Self-Soiling Cars

It sounds quite disgusting on the face of it, and if you google it you are met with a 50/50 mix of aerodynamic research links and, well, go look for yourself...

I was first introduced to this term back when I was finishing off my PhD in automotive engineering. I shared an office with mainly aerodynamicists, and they once told me about this strange work in the area of self-soiling cars.

It turns out that it has nothing to do with getting caught short inside your pride and joy, it actually relates to the kick-up of dirt around your car when driving.

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It turns out that it has nothing to do with getting caught short inside your pride and joy, it actually relates to the kick-up of dirt around your car when driving. We have all been there haven't we? When you have just finished washing your car, the heavens open, and it starts to rain. Driving on any road with even the slightest amount of water on it will see the entire rear of the car being covered in a layer of road grime. Leave it uncleaned for anything over a day or so and you run the risk of transferring this dirt to your clothes when using the boot, or worse still, phallic artwork adorning your car.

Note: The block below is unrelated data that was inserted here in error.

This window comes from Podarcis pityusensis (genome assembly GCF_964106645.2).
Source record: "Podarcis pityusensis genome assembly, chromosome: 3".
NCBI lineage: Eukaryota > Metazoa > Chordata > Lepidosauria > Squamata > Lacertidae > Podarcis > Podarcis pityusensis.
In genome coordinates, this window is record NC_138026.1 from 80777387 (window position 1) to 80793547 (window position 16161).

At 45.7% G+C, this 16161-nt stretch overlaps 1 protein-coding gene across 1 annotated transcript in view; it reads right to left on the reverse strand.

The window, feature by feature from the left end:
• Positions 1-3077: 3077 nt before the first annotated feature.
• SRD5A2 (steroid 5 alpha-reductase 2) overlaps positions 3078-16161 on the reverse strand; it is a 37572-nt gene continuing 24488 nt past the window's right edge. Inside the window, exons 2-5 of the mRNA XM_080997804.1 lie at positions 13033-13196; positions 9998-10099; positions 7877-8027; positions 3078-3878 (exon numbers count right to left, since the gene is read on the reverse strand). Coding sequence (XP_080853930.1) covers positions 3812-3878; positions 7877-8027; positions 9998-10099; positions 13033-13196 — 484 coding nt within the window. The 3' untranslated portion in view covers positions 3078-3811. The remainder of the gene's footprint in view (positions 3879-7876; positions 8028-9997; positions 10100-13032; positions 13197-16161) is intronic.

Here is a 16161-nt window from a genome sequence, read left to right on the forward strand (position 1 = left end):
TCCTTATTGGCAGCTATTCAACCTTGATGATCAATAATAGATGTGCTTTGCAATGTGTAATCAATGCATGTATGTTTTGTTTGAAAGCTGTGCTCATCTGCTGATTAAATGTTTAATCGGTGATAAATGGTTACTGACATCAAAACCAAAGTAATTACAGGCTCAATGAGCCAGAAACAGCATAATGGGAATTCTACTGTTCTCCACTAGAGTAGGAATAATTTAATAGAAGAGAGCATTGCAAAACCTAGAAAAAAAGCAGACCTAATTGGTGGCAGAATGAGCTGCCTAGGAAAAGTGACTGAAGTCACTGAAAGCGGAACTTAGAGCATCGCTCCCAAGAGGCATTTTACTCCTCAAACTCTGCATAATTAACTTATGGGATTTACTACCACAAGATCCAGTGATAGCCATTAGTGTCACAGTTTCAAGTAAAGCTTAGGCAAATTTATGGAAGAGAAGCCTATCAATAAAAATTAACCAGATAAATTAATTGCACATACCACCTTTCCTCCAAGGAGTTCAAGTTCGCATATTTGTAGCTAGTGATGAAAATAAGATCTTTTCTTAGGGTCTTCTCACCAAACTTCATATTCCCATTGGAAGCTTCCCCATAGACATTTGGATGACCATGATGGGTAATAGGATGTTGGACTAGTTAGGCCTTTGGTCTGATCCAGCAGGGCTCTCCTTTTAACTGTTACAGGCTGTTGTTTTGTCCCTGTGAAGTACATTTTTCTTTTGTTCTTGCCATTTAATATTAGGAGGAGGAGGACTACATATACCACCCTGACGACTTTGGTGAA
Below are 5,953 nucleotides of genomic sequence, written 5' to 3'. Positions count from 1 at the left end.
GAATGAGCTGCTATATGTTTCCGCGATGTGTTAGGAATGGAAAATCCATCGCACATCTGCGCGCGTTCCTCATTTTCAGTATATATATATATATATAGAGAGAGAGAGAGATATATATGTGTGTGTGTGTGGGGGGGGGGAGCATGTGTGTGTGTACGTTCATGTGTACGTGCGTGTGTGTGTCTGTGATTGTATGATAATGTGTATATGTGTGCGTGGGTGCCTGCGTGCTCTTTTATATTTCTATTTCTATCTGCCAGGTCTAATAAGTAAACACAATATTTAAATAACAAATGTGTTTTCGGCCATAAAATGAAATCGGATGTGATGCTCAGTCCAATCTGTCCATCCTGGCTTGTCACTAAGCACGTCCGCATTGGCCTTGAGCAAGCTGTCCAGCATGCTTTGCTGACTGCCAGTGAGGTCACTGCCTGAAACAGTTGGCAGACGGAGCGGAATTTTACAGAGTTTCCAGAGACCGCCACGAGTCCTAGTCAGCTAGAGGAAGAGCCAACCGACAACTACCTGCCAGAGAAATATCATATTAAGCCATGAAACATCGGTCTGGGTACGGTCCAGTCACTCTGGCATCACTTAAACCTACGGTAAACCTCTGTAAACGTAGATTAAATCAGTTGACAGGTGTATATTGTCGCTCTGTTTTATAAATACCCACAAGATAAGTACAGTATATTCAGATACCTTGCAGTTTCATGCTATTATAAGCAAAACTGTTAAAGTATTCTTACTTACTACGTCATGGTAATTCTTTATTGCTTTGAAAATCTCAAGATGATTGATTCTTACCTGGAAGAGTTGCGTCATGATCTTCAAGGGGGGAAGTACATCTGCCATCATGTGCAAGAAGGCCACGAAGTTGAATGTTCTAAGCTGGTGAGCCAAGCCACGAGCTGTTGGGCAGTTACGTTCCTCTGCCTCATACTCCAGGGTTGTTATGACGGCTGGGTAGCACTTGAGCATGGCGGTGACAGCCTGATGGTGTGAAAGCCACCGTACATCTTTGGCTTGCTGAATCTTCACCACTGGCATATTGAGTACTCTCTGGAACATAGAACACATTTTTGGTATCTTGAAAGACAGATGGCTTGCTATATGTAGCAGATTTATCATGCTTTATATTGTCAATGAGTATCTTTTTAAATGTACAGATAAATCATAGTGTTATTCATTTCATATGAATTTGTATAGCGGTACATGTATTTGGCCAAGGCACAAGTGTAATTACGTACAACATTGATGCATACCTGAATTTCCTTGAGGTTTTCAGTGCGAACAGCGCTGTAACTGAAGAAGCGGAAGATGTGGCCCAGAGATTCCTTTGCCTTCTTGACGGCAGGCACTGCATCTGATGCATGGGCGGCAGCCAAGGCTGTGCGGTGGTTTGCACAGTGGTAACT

It's actually the former of these two issues that concerns automotive manufacturers, forcing them to embark upon some high-level wind tunnel testing and computer simulations to try to force this dirt away from certain areas.

By sculpting the fenders and roof-line differently, aerodynamicists can force the dirty spray associated with wet roads away from key areas such as the door handle and window. This would mean that after a long slog down the motorway in the rain, you wouldn't have to worry about getting your hands dirty when using the boot.

Is this a genius idea to solve a real-world problem, or a waste of money for a non-existent problem? Let me know in the chat, and I'll pass it on to the research team!

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